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Stephen Poloz, Governor of the Bank of Canada, holds a press conference at the National Press Theatre in Ottawa on Wednesday, June 8, 2017.

Sean Kilpatrick/THE CANADIAN PRESS

After nearly seven years without a Bank of Canada interest-rate increase, seeing a rate hike on the horizon has all too often been like seeing a rainbow. "This time is different" is something we've heard too many times to not be cynical.

But this time is different. The conversation has shifted discernibly in the past couple of weeks – from what might convince the Bank of Canada to start raising rates, to what's going to stop them.

Critically, the central bank is convinced that the oil shock – that massive road block that forced a two-year economic adjustment, setting back Canada's long recovery from the 2008-09 Great Recession – has been removed.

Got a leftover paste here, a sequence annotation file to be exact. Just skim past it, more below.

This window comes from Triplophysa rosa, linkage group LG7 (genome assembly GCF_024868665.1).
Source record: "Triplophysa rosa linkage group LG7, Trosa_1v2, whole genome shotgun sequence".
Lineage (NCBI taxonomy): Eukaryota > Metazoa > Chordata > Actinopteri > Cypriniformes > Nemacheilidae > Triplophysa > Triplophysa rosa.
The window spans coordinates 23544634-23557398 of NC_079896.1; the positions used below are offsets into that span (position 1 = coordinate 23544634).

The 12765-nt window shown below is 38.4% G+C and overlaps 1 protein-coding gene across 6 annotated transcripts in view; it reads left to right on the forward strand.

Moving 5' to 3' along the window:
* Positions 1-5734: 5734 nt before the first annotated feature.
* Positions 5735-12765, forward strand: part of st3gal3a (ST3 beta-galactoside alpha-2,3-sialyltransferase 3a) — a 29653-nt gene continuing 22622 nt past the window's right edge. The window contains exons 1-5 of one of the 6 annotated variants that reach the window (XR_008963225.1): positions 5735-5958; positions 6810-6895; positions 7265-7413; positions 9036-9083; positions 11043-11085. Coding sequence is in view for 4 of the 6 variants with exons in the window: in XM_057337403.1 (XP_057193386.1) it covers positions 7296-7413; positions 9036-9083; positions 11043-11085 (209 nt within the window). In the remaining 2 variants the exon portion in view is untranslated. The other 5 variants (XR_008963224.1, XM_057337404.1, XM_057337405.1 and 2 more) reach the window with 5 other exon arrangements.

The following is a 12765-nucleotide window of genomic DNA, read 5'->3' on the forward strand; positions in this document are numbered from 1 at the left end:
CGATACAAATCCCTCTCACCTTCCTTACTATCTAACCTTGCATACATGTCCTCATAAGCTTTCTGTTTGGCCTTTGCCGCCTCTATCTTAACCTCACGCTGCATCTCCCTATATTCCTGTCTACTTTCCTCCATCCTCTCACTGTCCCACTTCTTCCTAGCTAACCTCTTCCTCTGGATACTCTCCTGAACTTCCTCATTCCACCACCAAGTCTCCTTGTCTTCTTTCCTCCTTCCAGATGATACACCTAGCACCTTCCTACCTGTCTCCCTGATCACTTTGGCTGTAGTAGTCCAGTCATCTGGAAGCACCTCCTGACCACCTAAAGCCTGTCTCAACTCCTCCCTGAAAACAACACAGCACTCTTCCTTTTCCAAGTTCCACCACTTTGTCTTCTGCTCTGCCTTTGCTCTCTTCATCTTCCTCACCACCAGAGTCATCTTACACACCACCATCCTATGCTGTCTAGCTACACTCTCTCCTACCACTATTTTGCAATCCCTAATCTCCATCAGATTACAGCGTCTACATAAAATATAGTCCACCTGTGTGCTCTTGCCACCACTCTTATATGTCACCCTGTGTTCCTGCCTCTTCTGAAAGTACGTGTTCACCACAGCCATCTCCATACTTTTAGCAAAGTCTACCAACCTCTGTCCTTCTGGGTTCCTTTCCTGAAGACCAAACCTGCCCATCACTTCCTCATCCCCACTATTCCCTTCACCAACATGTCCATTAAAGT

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For subscribers: Debt-laden homeowners face threat of rising interest rates

Rob Carrick: How borrowers, savers and investors can prepare for higher interest rates

What has emerged is an economy firing on most, if not all, of its cylinders. Growth has averaged a blistering 3.5 per cent, annualized, over the past three quarters. Employment has risen by 187,000 over the past six months. Goods-export volumes and business investment, two problematic areas for the economy during the postoil-shock adjustment, look to be on the upswing. Consumer spending remains buoyant.